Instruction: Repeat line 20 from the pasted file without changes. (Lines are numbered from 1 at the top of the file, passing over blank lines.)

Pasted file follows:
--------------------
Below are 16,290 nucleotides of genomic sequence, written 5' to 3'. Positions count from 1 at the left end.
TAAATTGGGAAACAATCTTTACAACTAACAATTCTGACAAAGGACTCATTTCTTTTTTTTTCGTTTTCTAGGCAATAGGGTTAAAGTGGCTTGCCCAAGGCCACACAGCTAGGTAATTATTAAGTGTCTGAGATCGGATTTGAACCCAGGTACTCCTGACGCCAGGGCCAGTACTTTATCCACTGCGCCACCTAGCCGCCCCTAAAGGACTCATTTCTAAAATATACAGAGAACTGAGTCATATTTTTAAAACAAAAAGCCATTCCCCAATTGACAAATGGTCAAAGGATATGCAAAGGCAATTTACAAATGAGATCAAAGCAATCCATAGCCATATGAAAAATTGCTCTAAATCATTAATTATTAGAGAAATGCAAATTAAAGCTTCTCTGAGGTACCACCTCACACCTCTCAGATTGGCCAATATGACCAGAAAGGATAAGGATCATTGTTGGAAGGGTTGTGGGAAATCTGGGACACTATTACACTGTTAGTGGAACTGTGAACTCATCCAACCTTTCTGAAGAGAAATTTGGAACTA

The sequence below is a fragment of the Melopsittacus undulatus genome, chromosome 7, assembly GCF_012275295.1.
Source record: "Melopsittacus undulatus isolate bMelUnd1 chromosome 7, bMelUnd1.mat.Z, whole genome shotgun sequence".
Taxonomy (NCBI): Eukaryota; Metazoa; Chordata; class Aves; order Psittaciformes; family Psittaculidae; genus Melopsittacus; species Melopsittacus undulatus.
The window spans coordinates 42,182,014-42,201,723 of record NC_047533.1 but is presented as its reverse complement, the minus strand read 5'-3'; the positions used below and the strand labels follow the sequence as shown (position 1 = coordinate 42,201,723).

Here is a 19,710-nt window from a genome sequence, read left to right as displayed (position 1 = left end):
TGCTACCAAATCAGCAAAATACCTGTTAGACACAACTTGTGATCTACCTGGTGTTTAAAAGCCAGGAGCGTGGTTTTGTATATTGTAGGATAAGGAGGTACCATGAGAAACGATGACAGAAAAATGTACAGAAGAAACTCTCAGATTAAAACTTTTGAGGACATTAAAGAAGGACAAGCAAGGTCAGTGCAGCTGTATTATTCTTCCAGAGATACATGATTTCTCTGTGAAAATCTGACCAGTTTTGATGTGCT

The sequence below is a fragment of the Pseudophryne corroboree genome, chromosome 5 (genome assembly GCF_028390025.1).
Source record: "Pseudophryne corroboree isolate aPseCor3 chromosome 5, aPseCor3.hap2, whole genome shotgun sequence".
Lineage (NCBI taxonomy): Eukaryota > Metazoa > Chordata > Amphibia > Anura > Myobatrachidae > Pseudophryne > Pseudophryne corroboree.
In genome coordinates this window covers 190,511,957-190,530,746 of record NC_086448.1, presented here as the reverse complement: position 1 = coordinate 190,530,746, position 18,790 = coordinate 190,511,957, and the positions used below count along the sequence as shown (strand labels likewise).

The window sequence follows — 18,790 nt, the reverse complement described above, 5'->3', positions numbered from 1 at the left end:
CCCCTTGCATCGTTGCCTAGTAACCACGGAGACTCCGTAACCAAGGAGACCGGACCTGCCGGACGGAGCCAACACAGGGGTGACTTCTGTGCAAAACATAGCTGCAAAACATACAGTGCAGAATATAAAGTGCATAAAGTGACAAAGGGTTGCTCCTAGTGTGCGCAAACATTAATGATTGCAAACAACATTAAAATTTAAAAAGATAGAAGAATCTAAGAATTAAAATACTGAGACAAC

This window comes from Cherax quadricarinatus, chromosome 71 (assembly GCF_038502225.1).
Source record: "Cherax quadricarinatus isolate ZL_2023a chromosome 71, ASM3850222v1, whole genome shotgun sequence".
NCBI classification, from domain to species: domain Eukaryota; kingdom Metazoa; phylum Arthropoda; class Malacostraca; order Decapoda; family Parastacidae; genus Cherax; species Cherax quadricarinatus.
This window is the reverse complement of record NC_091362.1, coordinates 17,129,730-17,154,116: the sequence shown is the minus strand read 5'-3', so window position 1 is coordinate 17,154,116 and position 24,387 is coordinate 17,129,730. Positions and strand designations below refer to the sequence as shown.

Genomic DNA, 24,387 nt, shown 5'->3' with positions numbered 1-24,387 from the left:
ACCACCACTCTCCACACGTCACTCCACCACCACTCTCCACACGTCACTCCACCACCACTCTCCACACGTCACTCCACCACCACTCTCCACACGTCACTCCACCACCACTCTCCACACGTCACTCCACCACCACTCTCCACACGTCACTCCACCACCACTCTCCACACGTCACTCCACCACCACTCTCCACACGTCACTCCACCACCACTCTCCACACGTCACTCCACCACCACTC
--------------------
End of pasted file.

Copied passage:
ACCACCACTCTCCACACGTCACTCCACCACCACTCTCCACACGTCACTCCACCACCACTCTCCACACGTCACTCCACCACCACTCTCCACACGTCACTCCACCACCACTCTCCACACGTCACTCCACCACCACTCTCCACACGTCACTCCACCACCACTCTCCACACGTCACTCCACCACCACTCTCCACACGTCACTCCACCACCACTCTCCACACGTCACTCCACCACCACTC